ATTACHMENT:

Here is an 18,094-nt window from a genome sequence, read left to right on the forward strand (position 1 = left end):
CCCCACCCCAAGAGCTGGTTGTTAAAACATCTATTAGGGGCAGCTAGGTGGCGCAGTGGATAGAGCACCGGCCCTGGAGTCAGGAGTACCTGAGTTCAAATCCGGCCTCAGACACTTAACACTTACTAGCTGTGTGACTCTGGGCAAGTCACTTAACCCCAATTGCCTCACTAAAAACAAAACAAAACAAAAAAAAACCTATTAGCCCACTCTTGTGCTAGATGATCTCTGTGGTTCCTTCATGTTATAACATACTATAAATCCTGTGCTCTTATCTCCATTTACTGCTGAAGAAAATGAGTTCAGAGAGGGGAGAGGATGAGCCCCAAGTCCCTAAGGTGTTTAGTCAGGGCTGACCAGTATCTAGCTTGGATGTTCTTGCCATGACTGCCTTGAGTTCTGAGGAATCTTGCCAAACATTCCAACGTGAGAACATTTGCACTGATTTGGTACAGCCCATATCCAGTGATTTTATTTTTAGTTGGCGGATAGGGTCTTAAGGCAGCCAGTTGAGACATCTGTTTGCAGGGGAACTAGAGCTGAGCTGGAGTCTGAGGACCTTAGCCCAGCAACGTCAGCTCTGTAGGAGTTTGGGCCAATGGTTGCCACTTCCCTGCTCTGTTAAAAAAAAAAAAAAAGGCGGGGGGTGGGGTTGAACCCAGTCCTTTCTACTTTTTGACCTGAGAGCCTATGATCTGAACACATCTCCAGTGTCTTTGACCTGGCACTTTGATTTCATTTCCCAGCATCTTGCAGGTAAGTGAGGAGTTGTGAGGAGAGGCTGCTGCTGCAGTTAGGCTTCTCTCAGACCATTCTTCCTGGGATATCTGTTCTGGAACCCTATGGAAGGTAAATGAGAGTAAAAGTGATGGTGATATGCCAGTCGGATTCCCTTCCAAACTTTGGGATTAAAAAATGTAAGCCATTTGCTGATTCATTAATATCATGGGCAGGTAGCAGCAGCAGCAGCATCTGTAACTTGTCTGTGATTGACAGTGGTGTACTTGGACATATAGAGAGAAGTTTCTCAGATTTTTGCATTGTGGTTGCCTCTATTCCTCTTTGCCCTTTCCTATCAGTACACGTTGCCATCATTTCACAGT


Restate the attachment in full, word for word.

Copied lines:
Here is an 18,094-nt window from a genome sequence, read left to right on the forward strand (position 1 = left end):
CCCCACCCCAAGAGCTGGTTGTTAAAACATCTATTAGGGGCAGCTAGGTGGCGCAGTGGATAGAGCACCGGCCCTGGAGTCAGGAGTACCTGAGTTCAAATCCGGCCTCAGACACTTAACACTTACTAGCTGTGTGACTCTGGGCAAGTCACTTAACCCCAATTGCCTCACTAAAAACAAAACAAAACAAAAAAAAACCTATTAGCCCACTCTTGTGCTAGATGATCTCTGTGGTTCCTTCATGTTATAACATACTATAAATCCTGTGCTCTTATCTCCATTTACTGCTGAAGAAAATGAGTTCAGAGAGGGGAGAGGATGAGCCCCAAGTCCCTAAGGTGTTTAGTCAGGGCTGACCAGTATCTAGCTTGGATGTTCTTGCCATGACTGCCTTGAGTTCTGAGGAATCTTGCCAAACATTCCAACGTGAGAACATTTGCACTGATTTGGTACAGCCCATATCCAGTGATTTTATTTTTAGTTGGCGGATAGGGTCTTAAGGCAGCCAGTTGAGACATCTGTTTGCAGGGGAACTAGAGCTGAGCTGGAGTCTGAGGACCTTAGCCCAGCAACGTCAGCTCTGTAGGAGTTTGGGCCAATGGTTGCCACTTCCCTGCTCTGTTAAAAAAAAAAAAAAAGGCGGGGGGTGGGGTTGAACCCAGTCCTTTCTACTTTTTGACCTGAGAGCCTATGATCTGAACACATCTCCAGTGTCTTTGACCTGGCACTTTGATTTCATTTCCCAGCATCTTGCAGGTAAGTGAGGAGTTGTGAGGAGAGGCTGCTGCTGCAGTTAGGCTTCTCTCAGACCATTCTTCCTGGGATATCTGTTCTGGAACCCTATGGAAGGTAAATGAGAGTAAAAGTGATGGTGATATGCCAGTCGGATTCCCTTCCAAACTTTGGGATTAAAAAATGTAAGCCATTTGCTGATTCATTAATATCATGGGCAGGTAGCAGCAGCAGCAGCATCTGTAACTTGTCTGTGATTGACAGTGGTGTACTTGGACATATAGAGAGAAGTTTCTCAGATTTTTGCATTGTGGTTGCCTCTATTCCTCTTTGCCCTTTCCTATCAGTACACGTTGCCATCATTTCACAGT